Cavendish was one of the most noted experimental investigators in the electrical field during the latter third of the eighteenth century. His work was remarkably accurate, considering the lack of a proper equipment for taking observations incident to operations in those days. He computed the relative conductivities of iron and water as four hundred million to unity, and found that the addition of but one part of common salt to one hundred of water increased the conductivity of the latter a hundredfold. A twenty-six-per-cent solution of salt he found to possess only seven and one quarter times the conductivity of the extremely weak one mentioned. He also established the law that the capacity of condensers (of which the previously mentioned Leyden jar is an example) varies directly as the active area, and inversely as the distance separating the conducting surfaces. It was reserved for later investigators to make the grand discoveries which relate to electrochemical dissociation, but Cavendish succeeded in accurately determining the ratio of combination of the elements of water in a method which superficially suggests the inverse of electrolytic decomposition—i. e., by inducing the combination of hydrogen and oxygen by the electric spark in the instrument known as the eudiometer.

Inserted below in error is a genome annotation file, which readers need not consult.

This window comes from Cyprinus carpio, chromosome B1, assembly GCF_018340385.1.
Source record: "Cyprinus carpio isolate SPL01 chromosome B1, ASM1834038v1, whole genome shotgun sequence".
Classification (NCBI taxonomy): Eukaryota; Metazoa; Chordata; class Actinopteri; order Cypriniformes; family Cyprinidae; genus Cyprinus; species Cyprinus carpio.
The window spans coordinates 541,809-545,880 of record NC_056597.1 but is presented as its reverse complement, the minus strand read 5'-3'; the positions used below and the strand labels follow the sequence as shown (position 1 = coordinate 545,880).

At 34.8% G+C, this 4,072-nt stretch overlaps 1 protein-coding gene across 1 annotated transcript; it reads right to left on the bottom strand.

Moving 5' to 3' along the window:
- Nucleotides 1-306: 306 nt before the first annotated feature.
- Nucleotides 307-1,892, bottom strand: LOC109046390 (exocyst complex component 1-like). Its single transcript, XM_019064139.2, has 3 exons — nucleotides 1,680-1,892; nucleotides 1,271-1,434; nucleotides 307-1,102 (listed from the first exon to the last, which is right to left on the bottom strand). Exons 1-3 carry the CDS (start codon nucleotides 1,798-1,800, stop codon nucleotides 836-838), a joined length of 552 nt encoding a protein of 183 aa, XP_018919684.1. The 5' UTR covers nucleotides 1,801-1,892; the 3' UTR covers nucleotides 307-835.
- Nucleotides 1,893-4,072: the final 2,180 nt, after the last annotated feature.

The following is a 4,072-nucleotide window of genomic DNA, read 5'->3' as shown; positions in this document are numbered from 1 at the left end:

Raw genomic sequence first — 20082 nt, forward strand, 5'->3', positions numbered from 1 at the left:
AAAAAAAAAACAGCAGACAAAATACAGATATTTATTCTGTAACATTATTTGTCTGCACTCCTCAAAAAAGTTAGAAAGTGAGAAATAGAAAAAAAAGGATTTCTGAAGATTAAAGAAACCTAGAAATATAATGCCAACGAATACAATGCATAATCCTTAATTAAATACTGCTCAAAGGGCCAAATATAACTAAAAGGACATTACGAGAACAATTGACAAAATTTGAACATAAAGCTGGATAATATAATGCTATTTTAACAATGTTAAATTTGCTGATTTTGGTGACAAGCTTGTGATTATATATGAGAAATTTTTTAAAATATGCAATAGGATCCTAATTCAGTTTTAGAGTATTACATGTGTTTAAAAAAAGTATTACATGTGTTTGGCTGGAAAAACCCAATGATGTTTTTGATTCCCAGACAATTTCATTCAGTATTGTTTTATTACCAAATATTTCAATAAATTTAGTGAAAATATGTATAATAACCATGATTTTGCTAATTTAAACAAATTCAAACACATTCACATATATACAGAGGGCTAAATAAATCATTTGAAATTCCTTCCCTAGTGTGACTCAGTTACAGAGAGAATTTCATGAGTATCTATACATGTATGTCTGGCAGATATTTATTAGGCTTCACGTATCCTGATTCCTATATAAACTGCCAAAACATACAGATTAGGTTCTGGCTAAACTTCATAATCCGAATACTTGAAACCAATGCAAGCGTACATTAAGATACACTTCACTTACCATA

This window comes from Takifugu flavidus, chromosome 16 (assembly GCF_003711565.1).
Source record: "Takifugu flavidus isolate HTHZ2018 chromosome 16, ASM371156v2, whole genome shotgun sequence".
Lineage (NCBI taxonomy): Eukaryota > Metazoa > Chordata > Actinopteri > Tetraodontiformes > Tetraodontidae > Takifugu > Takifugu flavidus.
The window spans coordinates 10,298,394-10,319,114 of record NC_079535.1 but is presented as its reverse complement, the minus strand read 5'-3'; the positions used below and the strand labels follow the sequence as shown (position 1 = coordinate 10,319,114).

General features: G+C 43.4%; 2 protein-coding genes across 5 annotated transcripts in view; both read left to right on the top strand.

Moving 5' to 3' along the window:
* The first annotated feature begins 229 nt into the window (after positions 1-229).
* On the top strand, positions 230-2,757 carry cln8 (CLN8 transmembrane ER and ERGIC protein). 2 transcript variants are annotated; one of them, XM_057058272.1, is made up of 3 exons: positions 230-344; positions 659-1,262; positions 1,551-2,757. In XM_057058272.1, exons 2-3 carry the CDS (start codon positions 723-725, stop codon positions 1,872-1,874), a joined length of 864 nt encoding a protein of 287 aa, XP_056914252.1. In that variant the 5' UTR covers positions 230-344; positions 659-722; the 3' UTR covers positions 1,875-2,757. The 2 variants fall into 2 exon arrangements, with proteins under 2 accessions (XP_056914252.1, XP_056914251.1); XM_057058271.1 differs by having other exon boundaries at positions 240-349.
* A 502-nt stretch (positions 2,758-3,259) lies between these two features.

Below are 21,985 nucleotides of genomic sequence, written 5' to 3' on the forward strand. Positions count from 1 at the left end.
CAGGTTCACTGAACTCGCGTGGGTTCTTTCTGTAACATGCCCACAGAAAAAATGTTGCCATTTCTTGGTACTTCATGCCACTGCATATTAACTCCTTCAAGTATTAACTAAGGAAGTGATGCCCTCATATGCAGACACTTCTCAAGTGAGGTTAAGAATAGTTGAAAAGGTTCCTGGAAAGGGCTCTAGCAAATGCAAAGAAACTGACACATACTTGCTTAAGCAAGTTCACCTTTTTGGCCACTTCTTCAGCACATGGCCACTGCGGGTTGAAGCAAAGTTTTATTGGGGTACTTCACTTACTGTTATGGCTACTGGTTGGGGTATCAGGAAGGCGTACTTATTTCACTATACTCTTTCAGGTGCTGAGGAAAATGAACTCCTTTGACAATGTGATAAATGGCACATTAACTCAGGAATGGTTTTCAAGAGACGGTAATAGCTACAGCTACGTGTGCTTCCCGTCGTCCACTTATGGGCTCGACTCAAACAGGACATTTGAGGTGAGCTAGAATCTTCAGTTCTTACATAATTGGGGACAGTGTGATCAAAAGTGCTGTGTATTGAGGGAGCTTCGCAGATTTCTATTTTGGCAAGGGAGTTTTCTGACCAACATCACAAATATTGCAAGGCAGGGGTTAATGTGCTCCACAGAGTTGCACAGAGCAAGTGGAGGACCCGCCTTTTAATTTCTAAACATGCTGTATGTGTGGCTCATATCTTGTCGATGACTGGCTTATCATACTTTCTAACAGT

Hard on the heels of this work came news of Galvani's remarkable discovery (1790) of the fact that freshly amputated frogs' legs, on being touched along the lines of the muscles by dissimilar metals, were powerfully agitated. We can only speak of this discovery as the stumbling on to an isolated fact, for it was reserved for Volta to establish the generalization that a current is produced in the conductor joining dissimilar metals when the latter are both in contact with a suitable electrolyte (or liquid capable both of conducting electricity and of acting on one, and incidentally also sometimes both, of the metals). Meantime (Du Bois-Reymond observes), "wherever frogs were to be found, and where two different kinds of metal could be procured, everybody was anxious to see the mangled limbs of frogs brought to life in this wonderful way. Physiologists believed that at last they should realize their visions of a vital power, and physicians that no cure was impossible."
Volta first discovered merely the fact of electrification by contact. He wrote to Galvani: "I don't need your frog. Give me two metals and a moist rag, and I will produce your animal electricity. Your frog is nothing but a moist conductor, and in this respect it is inferior to my wet rag!" Nobili, nevertheless, in 1825 proved the existence of galvanic currents in muscles.
Later on Volta invented the "couronne des tasses" (crown of cups), thus at the same time adopting the general form of cell used, with modifications, to-day, and producing the higher electromotive force, or electrical pressure, consequent on the multiplication of the cells in a series battery.